• Investigation of scene.
  • Take custody of body and make essential identifications of deceased.
  • Immediately draw spot panchnama.
  • Intimation to family members.
The panchnama should be drawn at the incident site. Supreme Court noted in case of K.P.Rao vs Public Prosecutor (1975) that officer holding an inquest
on dead body must hold the proceeding on "SPOT"

A three judge bench of Hon'ble Supreme Court has given following guidelines to all the state governments in respect of composition of Inquest report in the suo moto case of In Re: To Issue Certain Guidelines regarding Inadequacies and Deficiencies in Criminal Trial Vs State of Andhra Pradesh & Ors in April 2021:
  1. A site plan of the place of occurrence of an incident shall be appended by the Investigating Officer to the scene mahazar or spot panchnama.
  2. The site plan shall be prepared by the Investigating Officer by hand, and shall disclose at the place of occurrence:
    • The place where the body (or bodies) was / were found.
    • The place of material exhibits and/or weapons.
    • Blood stains and/or body fluids had fallen.
    • The place where bullet shells, if any, were found or have caused impact.
    • The source of light, if any.
    • Adjoining natural and man-made structures or features such as walls, pits, fences, trees/bushes, if any.
    • Elevation of structures and their location.
  3. The preparation of this sketch by the Investigating Officer shall be followed by a scaled site plan prepared by police draftsman, if available, or such other authorized or nominated draftsman by the State Government, who shall prepare the scaled site plan after visiting the spot. iv. The relevant details in the mahazar or panchnama shall be marked and correlated in the said site plan.

Inquest Report and Post-mortem Report:

Although, the objective of inquest report and post-mortem report is same, but there is difference between procedure and methodology of two. The inquest report is primarily aimed at finding out the nature of injuries and the apparent cause of death, but in post-mortem doctor examines the dead body with medico-legal point of view.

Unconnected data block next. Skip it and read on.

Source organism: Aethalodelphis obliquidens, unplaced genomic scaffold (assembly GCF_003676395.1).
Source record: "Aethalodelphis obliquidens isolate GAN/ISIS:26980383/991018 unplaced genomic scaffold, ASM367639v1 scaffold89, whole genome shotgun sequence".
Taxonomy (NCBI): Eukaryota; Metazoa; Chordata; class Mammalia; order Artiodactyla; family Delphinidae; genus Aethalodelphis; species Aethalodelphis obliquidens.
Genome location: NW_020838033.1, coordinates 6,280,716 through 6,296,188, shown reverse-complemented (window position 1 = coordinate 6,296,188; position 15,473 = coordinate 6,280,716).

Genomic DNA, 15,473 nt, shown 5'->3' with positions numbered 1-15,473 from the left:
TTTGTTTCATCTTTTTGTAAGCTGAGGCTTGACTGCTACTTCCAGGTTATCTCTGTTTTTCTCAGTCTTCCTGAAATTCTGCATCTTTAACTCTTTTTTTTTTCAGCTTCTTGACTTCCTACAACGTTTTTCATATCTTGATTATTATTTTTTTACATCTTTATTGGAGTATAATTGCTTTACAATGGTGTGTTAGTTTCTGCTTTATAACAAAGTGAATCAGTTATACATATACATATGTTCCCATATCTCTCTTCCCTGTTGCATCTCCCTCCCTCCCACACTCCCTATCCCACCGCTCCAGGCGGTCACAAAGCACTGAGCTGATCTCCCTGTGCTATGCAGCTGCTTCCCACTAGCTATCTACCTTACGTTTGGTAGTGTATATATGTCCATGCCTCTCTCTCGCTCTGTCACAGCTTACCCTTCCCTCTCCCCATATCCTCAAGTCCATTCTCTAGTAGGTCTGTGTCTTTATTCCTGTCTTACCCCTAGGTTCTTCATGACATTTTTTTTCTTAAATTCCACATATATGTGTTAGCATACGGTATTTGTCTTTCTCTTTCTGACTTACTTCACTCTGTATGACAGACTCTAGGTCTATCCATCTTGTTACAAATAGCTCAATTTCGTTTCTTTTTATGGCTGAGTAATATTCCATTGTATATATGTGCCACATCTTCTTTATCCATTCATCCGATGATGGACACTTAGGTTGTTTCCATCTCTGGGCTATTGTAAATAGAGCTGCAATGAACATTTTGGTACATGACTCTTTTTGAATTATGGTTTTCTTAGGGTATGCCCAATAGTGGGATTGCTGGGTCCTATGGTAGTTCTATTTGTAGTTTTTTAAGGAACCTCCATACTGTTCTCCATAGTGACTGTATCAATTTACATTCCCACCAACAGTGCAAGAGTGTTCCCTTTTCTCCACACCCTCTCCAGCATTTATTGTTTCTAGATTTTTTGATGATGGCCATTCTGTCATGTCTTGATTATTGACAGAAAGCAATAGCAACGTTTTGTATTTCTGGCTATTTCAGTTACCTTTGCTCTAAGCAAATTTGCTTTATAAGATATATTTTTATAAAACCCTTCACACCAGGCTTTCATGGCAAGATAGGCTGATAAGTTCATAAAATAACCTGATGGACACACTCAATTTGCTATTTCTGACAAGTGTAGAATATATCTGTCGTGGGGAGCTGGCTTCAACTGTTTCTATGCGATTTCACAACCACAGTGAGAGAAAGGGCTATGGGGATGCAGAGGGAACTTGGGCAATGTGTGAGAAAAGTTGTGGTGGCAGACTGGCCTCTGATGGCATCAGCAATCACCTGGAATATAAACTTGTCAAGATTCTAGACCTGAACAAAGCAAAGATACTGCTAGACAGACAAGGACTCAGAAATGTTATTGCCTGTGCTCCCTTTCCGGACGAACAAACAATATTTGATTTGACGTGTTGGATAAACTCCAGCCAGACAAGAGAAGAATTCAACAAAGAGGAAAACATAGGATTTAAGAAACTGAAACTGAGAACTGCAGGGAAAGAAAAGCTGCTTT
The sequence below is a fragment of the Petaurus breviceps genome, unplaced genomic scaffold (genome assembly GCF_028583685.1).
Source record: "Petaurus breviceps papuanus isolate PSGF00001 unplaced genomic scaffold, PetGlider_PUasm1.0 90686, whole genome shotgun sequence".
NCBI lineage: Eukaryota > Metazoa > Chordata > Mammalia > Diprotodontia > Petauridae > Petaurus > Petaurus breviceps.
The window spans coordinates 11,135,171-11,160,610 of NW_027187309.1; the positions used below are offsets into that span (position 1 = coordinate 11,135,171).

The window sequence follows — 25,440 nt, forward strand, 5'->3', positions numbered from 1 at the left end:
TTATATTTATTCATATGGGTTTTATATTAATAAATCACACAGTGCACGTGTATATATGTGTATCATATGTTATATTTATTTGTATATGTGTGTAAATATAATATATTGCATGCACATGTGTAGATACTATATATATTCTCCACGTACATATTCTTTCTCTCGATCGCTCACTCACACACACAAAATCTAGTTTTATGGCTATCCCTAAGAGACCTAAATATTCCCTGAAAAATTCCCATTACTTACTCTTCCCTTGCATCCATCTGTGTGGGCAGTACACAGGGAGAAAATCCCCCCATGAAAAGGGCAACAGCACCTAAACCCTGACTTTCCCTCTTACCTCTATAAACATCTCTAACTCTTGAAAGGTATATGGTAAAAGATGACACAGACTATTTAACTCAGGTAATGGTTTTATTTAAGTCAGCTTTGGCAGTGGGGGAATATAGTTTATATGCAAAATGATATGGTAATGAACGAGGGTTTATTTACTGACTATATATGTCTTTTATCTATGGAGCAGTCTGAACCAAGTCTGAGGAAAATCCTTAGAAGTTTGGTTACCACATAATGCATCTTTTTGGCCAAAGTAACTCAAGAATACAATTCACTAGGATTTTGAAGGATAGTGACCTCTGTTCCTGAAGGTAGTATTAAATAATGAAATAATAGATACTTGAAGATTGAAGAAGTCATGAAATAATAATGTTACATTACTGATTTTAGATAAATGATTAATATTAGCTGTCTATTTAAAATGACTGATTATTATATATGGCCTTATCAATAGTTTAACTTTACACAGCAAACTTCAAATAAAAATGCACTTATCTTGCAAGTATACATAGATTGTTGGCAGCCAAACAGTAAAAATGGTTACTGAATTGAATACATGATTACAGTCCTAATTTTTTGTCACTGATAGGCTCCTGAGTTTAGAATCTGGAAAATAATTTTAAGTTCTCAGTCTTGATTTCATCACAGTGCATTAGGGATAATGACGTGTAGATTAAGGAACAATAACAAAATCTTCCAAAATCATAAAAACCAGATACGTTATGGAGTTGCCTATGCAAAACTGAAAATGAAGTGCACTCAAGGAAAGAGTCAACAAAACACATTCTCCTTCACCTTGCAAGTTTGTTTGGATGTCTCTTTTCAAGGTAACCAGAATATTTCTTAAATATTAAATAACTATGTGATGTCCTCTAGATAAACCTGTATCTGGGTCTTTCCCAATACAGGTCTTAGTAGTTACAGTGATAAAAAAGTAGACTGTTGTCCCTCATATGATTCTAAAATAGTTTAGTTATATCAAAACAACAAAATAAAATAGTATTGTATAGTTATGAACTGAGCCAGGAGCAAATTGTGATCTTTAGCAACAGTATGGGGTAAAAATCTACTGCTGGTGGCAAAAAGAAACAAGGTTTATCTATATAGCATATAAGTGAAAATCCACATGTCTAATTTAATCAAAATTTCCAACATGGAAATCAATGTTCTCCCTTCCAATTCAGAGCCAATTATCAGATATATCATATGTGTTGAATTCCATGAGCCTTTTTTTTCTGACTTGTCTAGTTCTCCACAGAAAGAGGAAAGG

The post-mortem report comprises the details and nature of injuries ascertained through strict scientific examination. Section 174 CrPC was amended in 1983 by inserting the sub-section (3) which empowered the police officer to send the dead body to nearest civil surgeon for the purpose of post-mortem.

Primarily, the objective of this amendment was to deal with cases of dowry death but it empowered the police to get the body examined by doctor, when he has doubts regarding cause of death.

So now, it is possible that, there may be contradiction between inquest and post-mortem report on cause of death. But in such scenario, courts have given preference to post-mortem over inquest report being the former is done by an expert. Apex court in the case of Javed Abdul Rajjaq Shaikh vs State of Maharashtra (2011) held that:

"When there is difference of injuries in inquest panchnama and post-mortem report, post-mortem will prevail over inquest panchnama because panch (witness) are not experts like doctors. Accused cannot get benefit of inconsistencies."

Evidentiary Value of Inquest Report:

Inquest panchnama is a mere fact-finding report about cause of death during course of investigation. It is not such a substantial piece of evidence on the basis of which conviction can be brought home. In catena of judgments, apex court has ruled that inquest panchnama is not an evidence but it can be used for some other purposes like contradiction of prosecution theory by defence or contradiction of witnesses of panchnama if they are called in witness box on behalf of prosecution.

As we know, under section 175 CrPC, investigating officer of proceeding has the power to call witnesses to inquest report (those two or more respectable persons who signed the panchnama) and may record their statements. Such witnesses shall be bound to appear and answer truly all questions other than questions the answers to which would have a tendency to expose them to a criminal charge or to a penalty or forfeiture.

Supreme Court in the case of Yogesh Singh vs Mahaveer Singh (2016), observed that inquest panchnama is just part of an investigation proceeding unlike inquiry or trial. It is not a substantive piece of evidence and it can only be used for testing the veracity of witnesses on Inquest.